Reduce Your Risk for Heart Disease

By making simple changes to your lifestyle, you can significantly reduce your risk of heart disease.  The majority of factors that contribute to heart disease are controllable.

According to the American Heart Association, heart disease is the number one cause of death in the United States.  To decrease your risk for heart disease, keep these three changes in mind.

Stop smoking

If you stop smoking, your risk of heart attack drops by 50 percent within one year. After five-years, your risk approaches that of a nonsmoker.  

Eat heart-healthy foods

A heart-healthy diet is important in reducing the risk of heart disease.   Try to eat heart healthy foods that have the following 

Omega - 3s
Find in fatty fish, like salmon, tuna, mackerel and sardines.  Aim for two, 4-ounce portions of these fish per week.  Some plant sources of omega-3s are walnuts, canola oil, soybean oil, flaxseed oil, and ground flaxseed.

Fiber
Incorporate 20-30 grams of fiber per day into your diet, including 10-25 grams per day coming from soluble fiber (like kidney beans, oatmeal, oranges, oat bran, and broccoli).

Sterols and stanols
Consume 2 grams per day of plant sterols and stanols.  Look for products such as yogurt, margarine or orange juice that are fortified with sterols or stanols.

Soy Protein 
Eat 25 grams per day of soy protein which can be found in soybeans, soy nuts, tofu, soy milk, and soy burgers.

Limit Your Cholesterol
Try to intake less than 200 mg per day.  Choose lean cuts of red meat (like sirloin or ground round), low-fat or fat-free dairy products, and egg whites instead of the yolks.

Limit Your Sodium  
Limit your intake of sodium to less than 2,400 mg per day.  Be sure to check the labels on your food to help you track the amount of sodium you eat throughout the day.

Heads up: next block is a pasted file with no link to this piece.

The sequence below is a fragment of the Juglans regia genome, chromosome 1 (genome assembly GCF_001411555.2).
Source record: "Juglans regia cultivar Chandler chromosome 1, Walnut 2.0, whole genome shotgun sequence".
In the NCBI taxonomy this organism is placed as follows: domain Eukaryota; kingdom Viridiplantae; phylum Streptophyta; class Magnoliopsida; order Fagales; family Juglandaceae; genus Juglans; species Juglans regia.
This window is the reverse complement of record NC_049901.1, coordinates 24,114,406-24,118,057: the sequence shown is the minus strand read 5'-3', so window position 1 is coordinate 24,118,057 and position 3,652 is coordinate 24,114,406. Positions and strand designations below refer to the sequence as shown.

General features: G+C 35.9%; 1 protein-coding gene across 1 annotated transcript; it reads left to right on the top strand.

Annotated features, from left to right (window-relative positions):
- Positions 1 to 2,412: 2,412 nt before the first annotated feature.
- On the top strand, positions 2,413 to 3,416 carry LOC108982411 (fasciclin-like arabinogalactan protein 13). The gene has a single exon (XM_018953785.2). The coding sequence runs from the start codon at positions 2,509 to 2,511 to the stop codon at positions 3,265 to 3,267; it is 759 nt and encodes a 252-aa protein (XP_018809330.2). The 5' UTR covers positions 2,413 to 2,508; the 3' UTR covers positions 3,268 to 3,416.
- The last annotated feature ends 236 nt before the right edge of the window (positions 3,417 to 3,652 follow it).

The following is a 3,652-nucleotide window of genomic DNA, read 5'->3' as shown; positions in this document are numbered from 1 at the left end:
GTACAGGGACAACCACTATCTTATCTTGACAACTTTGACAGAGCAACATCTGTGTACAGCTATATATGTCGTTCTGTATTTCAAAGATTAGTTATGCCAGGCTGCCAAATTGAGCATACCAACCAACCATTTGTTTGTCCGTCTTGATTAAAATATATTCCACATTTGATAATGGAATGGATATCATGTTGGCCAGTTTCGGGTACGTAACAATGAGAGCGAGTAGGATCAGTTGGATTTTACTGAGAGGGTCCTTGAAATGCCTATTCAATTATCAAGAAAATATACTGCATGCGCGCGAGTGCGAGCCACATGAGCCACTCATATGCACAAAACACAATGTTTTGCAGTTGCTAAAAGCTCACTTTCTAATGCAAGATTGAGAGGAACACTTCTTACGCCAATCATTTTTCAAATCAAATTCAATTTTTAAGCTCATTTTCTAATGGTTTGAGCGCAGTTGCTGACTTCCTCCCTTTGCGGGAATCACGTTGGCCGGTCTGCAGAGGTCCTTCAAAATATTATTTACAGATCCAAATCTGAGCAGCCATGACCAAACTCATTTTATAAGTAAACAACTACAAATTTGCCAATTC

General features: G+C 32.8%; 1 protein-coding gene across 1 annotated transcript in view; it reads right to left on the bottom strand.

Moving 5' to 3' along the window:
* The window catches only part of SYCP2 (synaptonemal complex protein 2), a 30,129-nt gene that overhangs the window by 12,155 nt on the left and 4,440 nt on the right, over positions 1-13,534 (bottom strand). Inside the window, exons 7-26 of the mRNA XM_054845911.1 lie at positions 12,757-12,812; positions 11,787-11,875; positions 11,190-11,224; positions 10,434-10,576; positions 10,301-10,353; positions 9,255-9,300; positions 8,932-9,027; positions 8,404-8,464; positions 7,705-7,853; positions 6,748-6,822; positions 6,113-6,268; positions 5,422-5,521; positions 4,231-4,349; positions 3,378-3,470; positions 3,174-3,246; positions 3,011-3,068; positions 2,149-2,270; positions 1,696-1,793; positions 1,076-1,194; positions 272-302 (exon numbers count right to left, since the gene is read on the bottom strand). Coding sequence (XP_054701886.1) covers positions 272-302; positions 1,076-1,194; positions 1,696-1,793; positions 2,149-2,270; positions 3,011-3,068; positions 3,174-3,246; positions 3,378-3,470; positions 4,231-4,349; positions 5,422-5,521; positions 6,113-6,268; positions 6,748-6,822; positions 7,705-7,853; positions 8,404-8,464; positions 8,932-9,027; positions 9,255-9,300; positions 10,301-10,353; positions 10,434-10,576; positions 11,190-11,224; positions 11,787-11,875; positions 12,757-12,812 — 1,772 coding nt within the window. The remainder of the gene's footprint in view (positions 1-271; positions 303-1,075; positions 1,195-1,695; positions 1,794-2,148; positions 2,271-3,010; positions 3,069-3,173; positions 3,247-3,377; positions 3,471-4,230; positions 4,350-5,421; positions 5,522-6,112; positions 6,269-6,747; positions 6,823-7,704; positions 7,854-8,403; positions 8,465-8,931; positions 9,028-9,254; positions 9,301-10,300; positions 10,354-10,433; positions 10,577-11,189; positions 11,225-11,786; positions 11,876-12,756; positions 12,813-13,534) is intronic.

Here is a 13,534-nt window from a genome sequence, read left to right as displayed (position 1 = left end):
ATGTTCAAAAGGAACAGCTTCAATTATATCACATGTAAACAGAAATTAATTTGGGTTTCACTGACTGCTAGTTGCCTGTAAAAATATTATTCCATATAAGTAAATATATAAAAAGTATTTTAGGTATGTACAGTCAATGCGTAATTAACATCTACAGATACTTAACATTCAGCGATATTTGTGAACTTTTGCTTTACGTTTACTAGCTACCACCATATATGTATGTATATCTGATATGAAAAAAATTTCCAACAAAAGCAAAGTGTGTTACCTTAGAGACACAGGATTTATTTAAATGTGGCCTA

Limit Saturated Fats

Choose unsaturated fats, which are plant-based instead saturated fats.  Some examples of unsaturated fats are nuts, seeds, avocadoes, olive oil and canola oil.  

Avoid Trans Fats

Trans fats are found in processed and fried foods such as store-bought bakery items and french fries.  Also, make sure you avoid food that list ingredients with "partially hydrogenated oils."

Get Moving

Don't forget the importance of aerobic activity like walking, dancing, or biking. Aim for 30 minutes on most days.  Remember to warm-up, stretch, and cool down.  Always consult with your physician before starting an exercise program.

Here are some easy ways to get moving:

  • Try new activities such as walking, biking, dancing, and gardening
  • Try parking further away when you go to the store
  • Take the stairs instead of the elevator
  • Make multiple trips when doing household tasks like laundry
  • At work get out of your chair every 30 minutes 
  • Try at work walking up and down the hallway 
  • March in place for two minutes

 

If you want help to get active and fit, try Results Therapy and Fitness, an affiliate of Summit Health.  At Results Fitness and Therapy, we offer different exercise classes daily and personalized training. 

 

 

 

 

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